Usability on its own can be overkill
If ever there was an IT equivalent of harakiri, this was it: back in 2009, Nokia started working on a new service, Ovi, to integrate mail, chat, IM and other current and future services together. They spent a lot of money on developing this. Nokia – a technology leader – has “reinvented itself as a service provider,” but nobody wanted their service. Don’t get me wrong, I am not saying that user interaction design is bad, or that design thinking is wrong – just that it’s not the end. It is a need to be satisfied but brings diminishing returns after a point. There are two more levels on the pyramid above it.
Understanding the target audience
The key thing missing from the Nokia Ovi story is the fulfillment of potential. Usability marks potential, and if nobody is using it do we care? The level above usability is usefulness. I did a study with some KPI metrics recently and looking at the log files we determined that roughly 22% of the features aren’t used enough to justify investment in further maintenance. Maybe instead of investing a lot of money in functional testing, we can invest in measuring the usefulness of software? This, I think, should be the fourth level. Many of the serious businesses these days will define their quality more at the fourth level than the first level, which enables them to be much more productive. If the indicators expected by the business users aren’t there, the feature is taken out. Think of this as a business-bug.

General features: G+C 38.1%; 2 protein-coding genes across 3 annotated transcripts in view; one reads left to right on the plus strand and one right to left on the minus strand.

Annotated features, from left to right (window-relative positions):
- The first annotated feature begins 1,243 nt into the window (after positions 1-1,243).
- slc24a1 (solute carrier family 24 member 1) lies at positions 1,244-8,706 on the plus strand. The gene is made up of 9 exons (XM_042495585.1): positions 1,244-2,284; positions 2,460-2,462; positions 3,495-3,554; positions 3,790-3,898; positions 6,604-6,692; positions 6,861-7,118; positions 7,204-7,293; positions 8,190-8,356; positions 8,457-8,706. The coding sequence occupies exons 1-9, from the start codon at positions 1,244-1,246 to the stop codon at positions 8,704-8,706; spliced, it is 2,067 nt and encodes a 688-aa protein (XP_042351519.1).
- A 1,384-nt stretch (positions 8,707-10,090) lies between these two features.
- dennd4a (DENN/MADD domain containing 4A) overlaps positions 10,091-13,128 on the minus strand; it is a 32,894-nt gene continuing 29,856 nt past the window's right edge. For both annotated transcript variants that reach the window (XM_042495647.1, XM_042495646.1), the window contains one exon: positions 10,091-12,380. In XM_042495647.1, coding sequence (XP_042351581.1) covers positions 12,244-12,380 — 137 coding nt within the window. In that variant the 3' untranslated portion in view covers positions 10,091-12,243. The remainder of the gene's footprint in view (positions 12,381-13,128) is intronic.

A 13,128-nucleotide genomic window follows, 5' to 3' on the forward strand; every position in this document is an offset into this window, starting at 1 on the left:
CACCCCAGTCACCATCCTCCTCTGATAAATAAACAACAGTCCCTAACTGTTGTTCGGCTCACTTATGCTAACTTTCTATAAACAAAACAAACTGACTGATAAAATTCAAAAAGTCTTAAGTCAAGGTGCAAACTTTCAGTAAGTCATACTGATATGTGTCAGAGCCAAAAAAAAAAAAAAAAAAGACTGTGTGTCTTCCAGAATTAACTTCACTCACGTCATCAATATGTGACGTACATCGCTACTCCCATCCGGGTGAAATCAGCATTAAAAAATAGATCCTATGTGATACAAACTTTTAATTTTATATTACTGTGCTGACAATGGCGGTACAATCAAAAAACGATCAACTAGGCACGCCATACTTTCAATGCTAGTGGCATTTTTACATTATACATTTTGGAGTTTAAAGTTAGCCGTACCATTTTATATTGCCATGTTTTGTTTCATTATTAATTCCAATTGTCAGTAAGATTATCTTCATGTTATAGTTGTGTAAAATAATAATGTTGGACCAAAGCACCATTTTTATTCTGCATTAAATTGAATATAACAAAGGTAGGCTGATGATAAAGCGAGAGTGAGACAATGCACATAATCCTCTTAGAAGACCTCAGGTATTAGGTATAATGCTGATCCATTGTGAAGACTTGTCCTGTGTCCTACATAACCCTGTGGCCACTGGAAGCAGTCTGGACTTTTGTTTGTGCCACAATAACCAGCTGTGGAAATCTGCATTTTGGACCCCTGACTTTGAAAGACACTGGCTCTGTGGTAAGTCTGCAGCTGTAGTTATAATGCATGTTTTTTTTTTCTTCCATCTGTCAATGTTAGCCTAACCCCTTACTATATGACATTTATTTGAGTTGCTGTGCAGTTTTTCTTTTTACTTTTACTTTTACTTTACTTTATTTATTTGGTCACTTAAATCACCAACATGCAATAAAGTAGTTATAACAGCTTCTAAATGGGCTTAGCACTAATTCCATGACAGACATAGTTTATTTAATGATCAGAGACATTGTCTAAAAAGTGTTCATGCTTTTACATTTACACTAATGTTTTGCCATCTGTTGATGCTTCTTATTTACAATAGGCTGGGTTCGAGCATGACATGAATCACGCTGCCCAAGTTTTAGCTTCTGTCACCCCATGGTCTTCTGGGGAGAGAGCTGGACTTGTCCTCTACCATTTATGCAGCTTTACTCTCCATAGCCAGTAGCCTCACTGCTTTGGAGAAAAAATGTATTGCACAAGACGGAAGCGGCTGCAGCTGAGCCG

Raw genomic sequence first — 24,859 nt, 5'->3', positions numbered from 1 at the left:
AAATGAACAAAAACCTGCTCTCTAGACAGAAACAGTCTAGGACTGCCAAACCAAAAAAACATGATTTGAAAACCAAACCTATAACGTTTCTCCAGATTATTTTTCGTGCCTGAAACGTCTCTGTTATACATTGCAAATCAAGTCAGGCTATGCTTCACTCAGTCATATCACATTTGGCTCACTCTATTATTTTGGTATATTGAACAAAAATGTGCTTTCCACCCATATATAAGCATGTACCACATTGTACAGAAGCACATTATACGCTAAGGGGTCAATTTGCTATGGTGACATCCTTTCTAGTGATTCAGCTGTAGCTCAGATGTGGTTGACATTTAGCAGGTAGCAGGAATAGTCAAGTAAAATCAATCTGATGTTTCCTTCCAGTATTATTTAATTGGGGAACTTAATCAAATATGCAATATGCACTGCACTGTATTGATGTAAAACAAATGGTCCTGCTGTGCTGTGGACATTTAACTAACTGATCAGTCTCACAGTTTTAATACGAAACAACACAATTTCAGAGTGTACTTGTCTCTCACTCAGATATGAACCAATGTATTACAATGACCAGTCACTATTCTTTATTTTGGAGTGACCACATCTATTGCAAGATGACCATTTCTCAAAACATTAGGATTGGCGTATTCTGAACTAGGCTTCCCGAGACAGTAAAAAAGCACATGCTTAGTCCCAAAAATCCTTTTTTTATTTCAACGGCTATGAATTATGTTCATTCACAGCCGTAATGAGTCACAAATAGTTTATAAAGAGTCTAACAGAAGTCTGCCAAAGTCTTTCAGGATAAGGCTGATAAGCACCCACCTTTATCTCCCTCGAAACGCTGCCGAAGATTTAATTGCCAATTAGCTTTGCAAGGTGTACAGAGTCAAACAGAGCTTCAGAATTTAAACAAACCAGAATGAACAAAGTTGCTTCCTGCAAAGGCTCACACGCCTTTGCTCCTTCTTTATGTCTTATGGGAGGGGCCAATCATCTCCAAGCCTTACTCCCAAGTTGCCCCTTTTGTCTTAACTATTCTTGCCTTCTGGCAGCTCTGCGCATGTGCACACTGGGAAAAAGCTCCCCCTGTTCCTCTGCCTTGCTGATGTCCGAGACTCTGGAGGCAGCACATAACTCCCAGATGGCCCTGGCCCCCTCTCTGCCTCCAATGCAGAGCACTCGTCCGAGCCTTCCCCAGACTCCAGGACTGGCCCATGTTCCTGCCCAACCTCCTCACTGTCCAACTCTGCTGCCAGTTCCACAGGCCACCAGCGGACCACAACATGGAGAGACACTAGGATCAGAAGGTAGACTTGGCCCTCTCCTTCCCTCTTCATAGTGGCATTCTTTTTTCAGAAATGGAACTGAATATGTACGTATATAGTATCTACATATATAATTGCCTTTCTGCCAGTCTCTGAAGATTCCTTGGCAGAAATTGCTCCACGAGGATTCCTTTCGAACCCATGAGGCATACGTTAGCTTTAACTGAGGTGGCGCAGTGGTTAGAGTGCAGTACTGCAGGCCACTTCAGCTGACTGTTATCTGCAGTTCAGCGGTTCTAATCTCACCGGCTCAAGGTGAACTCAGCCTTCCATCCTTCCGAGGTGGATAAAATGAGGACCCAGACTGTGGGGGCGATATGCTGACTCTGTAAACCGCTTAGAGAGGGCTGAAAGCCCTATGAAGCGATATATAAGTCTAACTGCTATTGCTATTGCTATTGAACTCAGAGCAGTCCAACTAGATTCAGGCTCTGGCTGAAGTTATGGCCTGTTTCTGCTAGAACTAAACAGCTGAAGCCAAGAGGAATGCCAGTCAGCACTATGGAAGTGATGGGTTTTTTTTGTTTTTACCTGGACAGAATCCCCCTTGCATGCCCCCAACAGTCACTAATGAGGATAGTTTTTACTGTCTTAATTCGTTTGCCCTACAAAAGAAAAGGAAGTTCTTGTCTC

The measurement of success
Finally, the fact that someone uses a feature doesn’t necessarily mean that the feature was right for the business in the first place. This is the last level in the hierarchy, corresponding to self-actualization. Does the software achieve what it was originally intended to? Does it save money, earn money or protect money? Or whatever the key business goals were originally. If not, then it doesn’t really matter that people use it, that it is usable or performant or that all unit tests pass. The top level is really where “more is better”, with perhaps a gradual transition to “good enough is good enough” on the two levels below, with the lowest two levels definitely falling into the “good enough” category. Yet from what I experienced most software teams invest, build and test only at the lowest two levels, gold-plating things without a way to explain why that is bad. Breaking things down in a visual model, such as the one with the five levels of the pyramid here, helped me get to start thinking better about what we should really want to achieve.
Whatever the timeline or budget for a project, it is always better to have a clear quality baseline that should be adopted. This will help with planning the strategy in the beginning, following it through the development and delivering a better, customer-oriented product in the end.